The arrangement and treatment of topics in this text differ from that of other textbooks in anthropology. In Part 1, ¿Basic Concepts of Anthropology,¿ we introduce the basic concepts of the four subfields of anthropology and the understanding of culture, language, and globalization. Chapter 1 introduces the field of anthropology and explains how it relates to both the sciences and the humanities. This lead-in chapter examines how anthropologists use the scientific method, as well as the humanistic-hermeneutic-interpretive approach, to understand culture and society. Chapter 2 examines the field of human evolution and the studies of paleoanthropologists, archaeologists, and other scientists who study evolutionary processes, fossil and artifactual evidence, and heredity and genetics to determine what these fields contribute to our understanding of humanity.

Chapters 3¿6 reinforce one another. Chapter 3 examines the concept of culture as it is understood in anthropology. Beginning with the notions of material and nonmaterial culture, this chapter goes on to cite examples of cultural diversity found throughout the world. However, we emphasize how anthropologists have refined their understanding of the term culture today so as not to think in stereotypical or monolithic images of other societies. In this chapter, we stress cultural universals and similarities that unify all of humanity. We also integrate the discussion of the concept of culture with the process of enculturation in order to bridge Chapter 3, on culture, and Chapter 4, on the enculturation process. To refine our discussion of culture and enculturation, we develop some new materials on recent research in cognitive anthropology.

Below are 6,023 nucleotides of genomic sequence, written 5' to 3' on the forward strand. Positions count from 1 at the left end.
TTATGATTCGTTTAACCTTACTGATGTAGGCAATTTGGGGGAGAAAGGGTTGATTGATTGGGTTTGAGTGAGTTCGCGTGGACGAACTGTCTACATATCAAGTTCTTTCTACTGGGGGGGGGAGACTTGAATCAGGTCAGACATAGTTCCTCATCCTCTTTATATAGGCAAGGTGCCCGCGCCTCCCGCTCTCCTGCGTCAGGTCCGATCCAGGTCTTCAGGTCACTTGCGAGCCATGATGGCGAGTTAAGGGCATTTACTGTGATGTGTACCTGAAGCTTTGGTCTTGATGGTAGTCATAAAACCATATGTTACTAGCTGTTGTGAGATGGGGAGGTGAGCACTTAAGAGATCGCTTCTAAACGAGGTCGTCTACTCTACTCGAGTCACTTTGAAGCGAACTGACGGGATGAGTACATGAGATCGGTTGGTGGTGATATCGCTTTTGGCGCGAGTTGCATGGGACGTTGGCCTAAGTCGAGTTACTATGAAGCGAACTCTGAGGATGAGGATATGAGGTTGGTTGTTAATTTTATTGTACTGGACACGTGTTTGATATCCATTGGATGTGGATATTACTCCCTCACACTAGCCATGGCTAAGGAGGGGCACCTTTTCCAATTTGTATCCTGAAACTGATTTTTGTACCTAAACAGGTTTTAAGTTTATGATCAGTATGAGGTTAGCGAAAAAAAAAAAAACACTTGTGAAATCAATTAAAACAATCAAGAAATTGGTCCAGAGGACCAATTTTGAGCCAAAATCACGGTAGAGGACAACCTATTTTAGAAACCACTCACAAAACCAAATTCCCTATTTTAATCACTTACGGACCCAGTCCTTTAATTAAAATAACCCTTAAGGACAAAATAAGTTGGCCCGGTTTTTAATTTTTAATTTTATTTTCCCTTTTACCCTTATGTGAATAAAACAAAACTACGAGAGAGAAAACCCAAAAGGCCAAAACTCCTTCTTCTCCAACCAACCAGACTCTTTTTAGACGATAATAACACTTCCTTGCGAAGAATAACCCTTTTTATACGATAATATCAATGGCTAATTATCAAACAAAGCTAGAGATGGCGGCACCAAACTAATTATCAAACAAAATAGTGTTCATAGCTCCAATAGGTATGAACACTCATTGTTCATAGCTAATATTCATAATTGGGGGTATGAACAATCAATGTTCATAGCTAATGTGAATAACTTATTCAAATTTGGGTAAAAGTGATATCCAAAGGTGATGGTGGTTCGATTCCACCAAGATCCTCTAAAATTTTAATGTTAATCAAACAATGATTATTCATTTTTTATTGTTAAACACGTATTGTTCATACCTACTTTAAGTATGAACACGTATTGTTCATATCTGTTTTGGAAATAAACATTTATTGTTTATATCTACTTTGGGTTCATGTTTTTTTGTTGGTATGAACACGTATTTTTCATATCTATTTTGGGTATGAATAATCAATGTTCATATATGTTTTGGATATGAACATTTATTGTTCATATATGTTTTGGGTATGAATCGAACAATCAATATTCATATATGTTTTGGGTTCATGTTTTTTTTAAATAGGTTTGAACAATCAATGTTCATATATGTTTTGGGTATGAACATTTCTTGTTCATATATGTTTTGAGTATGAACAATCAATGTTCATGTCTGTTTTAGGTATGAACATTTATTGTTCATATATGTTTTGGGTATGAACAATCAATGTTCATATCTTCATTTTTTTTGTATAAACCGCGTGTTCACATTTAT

In Chapter 4, we emphasize how anthropologists bridge the gap between biology and culture as they gain a greater understanding of enculturation and personality development in unfamiliar societies. To explore this topic, we turn to the classic studies conducted by Ruth Benedict and Margaret Mead, as well as the most recent research in psychoanalytic anthropology, childhood training in societies around the world, incest, sexuality, cognition, emotions, and cross-cultural research on personality disorders. In addition, we discuss the fields of cognitive anthropology and the recently delineated field of evolutionary psychology. Many psychological anthropologists have been attempting to incorporate the findings from this new field into their hypotheses.

Chapter 5, on language, dovetails with the previous chapter in several key ways. We have refined our discussion of the differences between ape communication and human language. New conclusions have been reached recently in laboratory research and primatological fieldwork comparing ape communication with human languages. Following up on these studies, we have added to our discussion of the evolution of language.¿ We revised our section on Chomsky¿s transformational model and other related anthropological findings that suggest interactive relationships between biology and culture. Other research findings in linguistic anthropology, ...